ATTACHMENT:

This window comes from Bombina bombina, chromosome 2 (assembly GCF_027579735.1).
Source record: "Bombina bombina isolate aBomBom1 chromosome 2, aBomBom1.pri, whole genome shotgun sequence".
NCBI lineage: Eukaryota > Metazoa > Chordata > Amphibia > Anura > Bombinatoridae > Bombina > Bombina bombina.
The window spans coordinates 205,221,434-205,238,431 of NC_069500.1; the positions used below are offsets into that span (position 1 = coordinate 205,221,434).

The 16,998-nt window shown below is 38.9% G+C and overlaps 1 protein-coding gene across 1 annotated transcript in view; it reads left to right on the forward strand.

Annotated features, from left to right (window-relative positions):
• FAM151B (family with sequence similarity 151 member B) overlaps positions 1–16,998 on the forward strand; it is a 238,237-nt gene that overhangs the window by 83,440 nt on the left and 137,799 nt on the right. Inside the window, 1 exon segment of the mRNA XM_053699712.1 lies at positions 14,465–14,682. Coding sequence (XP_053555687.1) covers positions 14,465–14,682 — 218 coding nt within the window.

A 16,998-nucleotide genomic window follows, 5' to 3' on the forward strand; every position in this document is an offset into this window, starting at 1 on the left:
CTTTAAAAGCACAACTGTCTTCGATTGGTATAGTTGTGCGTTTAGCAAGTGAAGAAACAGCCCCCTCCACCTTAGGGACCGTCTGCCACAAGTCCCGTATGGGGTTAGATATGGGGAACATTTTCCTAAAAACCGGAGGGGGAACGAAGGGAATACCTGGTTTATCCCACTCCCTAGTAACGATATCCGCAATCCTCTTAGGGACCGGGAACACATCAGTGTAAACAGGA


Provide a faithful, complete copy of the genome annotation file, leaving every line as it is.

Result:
This window comes from Bombina bombina, chromosome 2 (assembly GCF_027579735.1).
Source record: "Bombina bombina isolate aBomBom1 chromosome 2, aBomBom1.pri, whole genome shotgun sequence".
NCBI lineage: Eukaryota > Metazoa > Chordata > Amphibia > Anura > Bombinatoridae > Bombina > Bombina bombina.
The window spans coordinates 205,221,434-205,238,431 of NC_069500.1; the positions used below are offsets into that span (position 1 = coordinate 205,221,434).

The 16,998-nt window shown below is 38.9% G+C and overlaps 1 protein-coding gene across 1 annotated transcript in view; it reads left to right on the forward strand.

Annotated features, from left to right (window-relative positions):
• FAM151B (family with sequence similarity 151 member B) overlaps positions 1–16,998 on the forward strand; it is a 238,237-nt gene that overhangs the window by 83,440 nt on the left and 137,799 nt on the right. Inside the window, 1 exon segment of the mRNA XM_053699712.1 lies at positions 14,465–14,682. Coding sequence (XP_053555687.1) covers positions 14,465–14,682 — 218 coding nt within the window.

A 16,998-nucleotide genomic window follows, 5' to 3' on the forward strand; every position in this document is an offset into this window, starting at 1 on the left:
CTTTAAAAGCACAACTGTCTTCGATTGGTATAGTTGTGCGTTTAGCAAGTGAAGAAACAGCCCCCTCCACCTTAGGGACCGTCTGCCACAAGTCCCGTATGGGGTTAGATATGGGGAACATTTTCCTAAAAACCGGAGGGGGAACGAAGGGAATACCTGGTTTATCCCACTCCCTAGTAACGATATCCGCAATCCTCTTAGGGACCGGGAACACATCAGTGTAAACAGGA